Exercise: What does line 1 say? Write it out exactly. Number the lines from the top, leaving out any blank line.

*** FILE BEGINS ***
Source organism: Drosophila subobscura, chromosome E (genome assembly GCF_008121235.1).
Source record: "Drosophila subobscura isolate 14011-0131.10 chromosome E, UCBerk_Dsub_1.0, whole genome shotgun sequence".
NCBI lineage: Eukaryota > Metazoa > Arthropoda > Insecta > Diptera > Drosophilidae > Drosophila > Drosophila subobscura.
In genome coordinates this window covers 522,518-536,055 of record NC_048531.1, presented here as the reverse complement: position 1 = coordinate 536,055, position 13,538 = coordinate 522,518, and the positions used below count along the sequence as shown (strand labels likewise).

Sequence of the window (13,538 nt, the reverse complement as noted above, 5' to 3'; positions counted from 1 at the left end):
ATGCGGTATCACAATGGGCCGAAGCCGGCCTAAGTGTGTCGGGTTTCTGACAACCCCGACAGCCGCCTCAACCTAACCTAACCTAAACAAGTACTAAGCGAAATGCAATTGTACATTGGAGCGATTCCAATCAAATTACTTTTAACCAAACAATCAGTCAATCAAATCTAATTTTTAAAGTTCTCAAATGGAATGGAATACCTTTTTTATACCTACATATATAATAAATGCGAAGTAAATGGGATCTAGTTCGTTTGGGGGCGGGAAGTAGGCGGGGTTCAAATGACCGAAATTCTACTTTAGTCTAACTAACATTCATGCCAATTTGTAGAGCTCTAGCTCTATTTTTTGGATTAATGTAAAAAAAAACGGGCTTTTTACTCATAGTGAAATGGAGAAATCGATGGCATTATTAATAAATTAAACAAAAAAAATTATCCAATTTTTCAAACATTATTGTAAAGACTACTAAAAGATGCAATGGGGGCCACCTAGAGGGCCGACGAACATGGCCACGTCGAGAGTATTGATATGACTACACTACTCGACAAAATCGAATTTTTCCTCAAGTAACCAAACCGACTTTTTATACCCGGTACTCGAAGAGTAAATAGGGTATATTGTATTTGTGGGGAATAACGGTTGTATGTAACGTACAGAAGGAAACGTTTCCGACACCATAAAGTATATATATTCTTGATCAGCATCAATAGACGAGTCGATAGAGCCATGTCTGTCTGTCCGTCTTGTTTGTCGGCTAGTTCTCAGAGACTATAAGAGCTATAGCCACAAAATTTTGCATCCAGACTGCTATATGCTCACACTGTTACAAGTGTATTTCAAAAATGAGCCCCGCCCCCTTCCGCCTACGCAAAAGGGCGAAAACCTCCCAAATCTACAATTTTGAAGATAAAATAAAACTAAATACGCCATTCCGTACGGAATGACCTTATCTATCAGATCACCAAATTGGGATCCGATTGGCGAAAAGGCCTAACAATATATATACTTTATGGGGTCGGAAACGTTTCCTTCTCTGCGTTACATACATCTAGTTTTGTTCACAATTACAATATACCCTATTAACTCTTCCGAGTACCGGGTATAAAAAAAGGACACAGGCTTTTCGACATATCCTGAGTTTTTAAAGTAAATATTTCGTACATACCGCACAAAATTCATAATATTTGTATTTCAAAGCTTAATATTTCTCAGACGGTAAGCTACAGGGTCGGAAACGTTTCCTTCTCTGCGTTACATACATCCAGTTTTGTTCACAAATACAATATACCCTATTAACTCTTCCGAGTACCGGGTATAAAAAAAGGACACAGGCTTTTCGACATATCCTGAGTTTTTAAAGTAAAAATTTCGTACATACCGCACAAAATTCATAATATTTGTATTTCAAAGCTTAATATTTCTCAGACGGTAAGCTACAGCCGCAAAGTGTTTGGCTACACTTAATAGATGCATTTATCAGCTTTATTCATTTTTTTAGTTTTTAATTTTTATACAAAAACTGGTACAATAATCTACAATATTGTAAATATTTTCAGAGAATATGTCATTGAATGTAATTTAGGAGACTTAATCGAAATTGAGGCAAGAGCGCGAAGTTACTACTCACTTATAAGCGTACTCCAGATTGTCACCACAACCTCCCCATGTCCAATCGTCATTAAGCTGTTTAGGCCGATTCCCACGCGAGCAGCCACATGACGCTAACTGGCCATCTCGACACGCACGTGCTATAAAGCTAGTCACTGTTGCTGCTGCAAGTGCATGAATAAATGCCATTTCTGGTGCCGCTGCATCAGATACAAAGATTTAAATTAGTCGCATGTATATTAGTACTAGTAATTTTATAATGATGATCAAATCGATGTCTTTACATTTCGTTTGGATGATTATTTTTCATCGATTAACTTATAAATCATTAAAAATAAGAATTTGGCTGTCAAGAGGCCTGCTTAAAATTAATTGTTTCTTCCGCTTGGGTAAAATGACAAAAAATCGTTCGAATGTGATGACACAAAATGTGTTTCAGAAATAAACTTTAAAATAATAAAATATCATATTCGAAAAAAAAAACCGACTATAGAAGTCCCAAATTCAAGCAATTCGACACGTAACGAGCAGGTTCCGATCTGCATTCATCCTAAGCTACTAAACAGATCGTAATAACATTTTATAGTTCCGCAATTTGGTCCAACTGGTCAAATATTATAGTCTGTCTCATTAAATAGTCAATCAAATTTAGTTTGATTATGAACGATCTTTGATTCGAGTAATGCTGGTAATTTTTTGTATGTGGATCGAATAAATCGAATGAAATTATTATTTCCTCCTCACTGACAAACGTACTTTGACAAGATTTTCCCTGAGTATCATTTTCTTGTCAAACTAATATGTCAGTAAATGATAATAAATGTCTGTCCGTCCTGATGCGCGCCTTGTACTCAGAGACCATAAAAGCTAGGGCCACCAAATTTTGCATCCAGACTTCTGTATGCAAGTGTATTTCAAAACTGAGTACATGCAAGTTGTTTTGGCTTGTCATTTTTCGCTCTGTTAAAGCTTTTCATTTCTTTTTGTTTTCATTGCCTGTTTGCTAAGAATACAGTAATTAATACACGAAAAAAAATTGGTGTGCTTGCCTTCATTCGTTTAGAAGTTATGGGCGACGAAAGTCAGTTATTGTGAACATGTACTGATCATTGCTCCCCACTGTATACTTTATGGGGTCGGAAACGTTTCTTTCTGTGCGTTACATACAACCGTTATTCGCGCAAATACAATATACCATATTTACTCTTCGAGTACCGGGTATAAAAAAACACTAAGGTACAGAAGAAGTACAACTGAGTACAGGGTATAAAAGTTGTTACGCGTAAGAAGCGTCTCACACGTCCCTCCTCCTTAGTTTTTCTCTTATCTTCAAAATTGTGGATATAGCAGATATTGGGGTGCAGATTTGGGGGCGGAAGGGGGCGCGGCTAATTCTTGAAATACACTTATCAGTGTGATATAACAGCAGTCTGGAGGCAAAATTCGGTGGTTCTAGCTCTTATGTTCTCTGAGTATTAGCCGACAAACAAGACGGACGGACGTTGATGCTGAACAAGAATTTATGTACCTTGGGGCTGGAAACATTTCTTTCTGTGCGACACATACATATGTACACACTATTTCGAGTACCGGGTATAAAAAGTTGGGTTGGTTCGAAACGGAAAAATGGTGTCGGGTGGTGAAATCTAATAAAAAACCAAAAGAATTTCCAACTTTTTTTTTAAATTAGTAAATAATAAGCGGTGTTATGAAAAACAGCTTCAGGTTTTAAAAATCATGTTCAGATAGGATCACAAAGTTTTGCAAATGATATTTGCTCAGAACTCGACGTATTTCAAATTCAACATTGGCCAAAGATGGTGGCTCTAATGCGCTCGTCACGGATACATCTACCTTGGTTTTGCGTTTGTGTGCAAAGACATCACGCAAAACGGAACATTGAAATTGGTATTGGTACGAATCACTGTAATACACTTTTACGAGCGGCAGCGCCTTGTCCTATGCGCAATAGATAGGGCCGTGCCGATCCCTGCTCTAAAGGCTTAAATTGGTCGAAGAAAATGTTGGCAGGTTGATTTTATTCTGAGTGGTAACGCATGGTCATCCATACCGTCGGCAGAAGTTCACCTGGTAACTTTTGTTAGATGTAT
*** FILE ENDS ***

Source organism: Drosophila subobscura, chromosome E (genome assembly GCF_008121235.1).